After many years of observation, we could never figure out what business Rambus, Inc. was really in, but it now dawns on us that they may just be serial litigants.
REUTERS reports that Rambus filed a new patent suit against memory chip maker Micron Technology Inc. after a Delaware court lifted a stay preventing the company from bringing new litigation against Micron.
We suppose that life in the big glass castle on Camino Real in Los Altos is just a bit too laid back and sterile to stay on the sidelines and create better technology. Or maybe they just wanted to give Rod Lewis of Micron a little heartburn.
As an aside, the IdeaCop(tm) staff had used Rambus memory years ago and compared its performance to DDR memory only to conclude (in a very unscientific study) that the DDR chips seemed to work better, or at least no worse, not to mention that DDR chips cost a fraction of the price of the Rambus chips. Perhaps that dawned on Rambus too and they just figured that hitting it big on a patent case or two would be more rewarding to the shareholders.
At the risk of putting the reader to sleep, we will try to show the convoluted pedigree of ONE of the patents in play, namely US Patent No. 6,182,184.
"This application is a continuation of application Ser. No. 09/252,998, filed on Feb. 19, 1999 U.S. Pat. No. 6,032,214 which is a continuation of application Ser. No. 08/979,127, filed on Nov. 26, 1997 (now U.S. Pat. No. 5,915,105), which is a continuation of application Ser. No. 08/762,139, filed on Dec. 9, 1996 (now U.S. Pat. No. 5,809,263); which is a continuation of Application Ser. No. 08/607,780, filed Feb. 27, 1996 (now abandoned); which is a continuation of application Ser. No. 08/222,646, filed on Mar. 31, 1994 (now U.S. Pat. No. 5,513,327); which is a continuation of application Ser. No. 07/954,945, filed on Sep. 30, 1992 (now U.S. Pat. No. 5,319,755); which is a continuation of application Ser. No. 07/510,898, filed on Apr. 18, 1990 (now abandoned). "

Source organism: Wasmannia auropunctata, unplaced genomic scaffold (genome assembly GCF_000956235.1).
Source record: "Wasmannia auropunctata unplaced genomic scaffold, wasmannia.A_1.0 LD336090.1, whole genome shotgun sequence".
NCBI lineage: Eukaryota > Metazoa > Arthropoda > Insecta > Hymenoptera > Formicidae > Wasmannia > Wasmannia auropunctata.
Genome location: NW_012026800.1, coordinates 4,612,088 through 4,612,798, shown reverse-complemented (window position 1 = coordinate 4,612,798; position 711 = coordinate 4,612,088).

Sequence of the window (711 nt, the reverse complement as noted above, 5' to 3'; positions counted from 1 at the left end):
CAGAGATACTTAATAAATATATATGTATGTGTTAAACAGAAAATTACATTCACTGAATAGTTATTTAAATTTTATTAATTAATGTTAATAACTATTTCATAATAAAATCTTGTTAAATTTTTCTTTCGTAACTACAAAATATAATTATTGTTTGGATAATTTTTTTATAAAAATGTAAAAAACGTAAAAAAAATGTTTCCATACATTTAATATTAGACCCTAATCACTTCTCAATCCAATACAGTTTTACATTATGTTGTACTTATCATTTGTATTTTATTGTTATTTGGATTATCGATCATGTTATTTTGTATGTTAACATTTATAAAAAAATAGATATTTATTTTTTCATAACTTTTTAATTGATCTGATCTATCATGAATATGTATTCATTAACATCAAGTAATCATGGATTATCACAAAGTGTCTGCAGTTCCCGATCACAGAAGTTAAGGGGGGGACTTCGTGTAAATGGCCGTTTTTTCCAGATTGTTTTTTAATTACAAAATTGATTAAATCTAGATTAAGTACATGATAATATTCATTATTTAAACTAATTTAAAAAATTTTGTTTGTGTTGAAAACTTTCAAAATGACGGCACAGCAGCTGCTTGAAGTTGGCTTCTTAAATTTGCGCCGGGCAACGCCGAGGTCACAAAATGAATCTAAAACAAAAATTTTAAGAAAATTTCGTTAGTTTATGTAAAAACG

WHEW! Are these lawyers getting paid by the word, hour, or what? To their credit, they managed to continue the case so many times that perhaps they actually just wore out the USPTO and got the patent issued. Is the examiner still alive? Maybe that was the impetus.
WAIT! Come to think of it, is there a pattern here? Are they trying in court what worked for them in the USPTO, i.e., if at first you don't succeed, just try, try, again?
To be perfectly honest, this case is so massive and complicated, a single IdeaCop(tm) review will probably not do it justice. Having said that, why shouldn't we try to knock a few ions out of the crystal lattice of the folks in Los Altos? Does not the First Amendment demand that we stoke the fires of useful discourse?
Well we will try, by putting together some potentially relevant prior art references for the '184 patent in the attached file for your use.
The Plaintiff's Attorneys involved in this case are
James J. Elacqua
Dewey Ballantine LLP
1950 University Avenue
East Palo Alto, CA 94303-2225
Dewey Ballantine LLP
401 Congress Avenue
Austin, TX 78701-3788
Kent Richardson, VP IP
4440 El Camino Real
Los Altos, CA. 94022
BTW and as a further aside, Mr Hubert's firm photo makes him look especially intimidating and we suppose that that may have been but one factor in his selection as Counsel in this matter.
And not wanting to leave the defendant out in the cold:
Roderic W. Lewis, VP & General Counsel
Micron Technology, Inc.
2125 Onel Drive
San Jose, CA 95131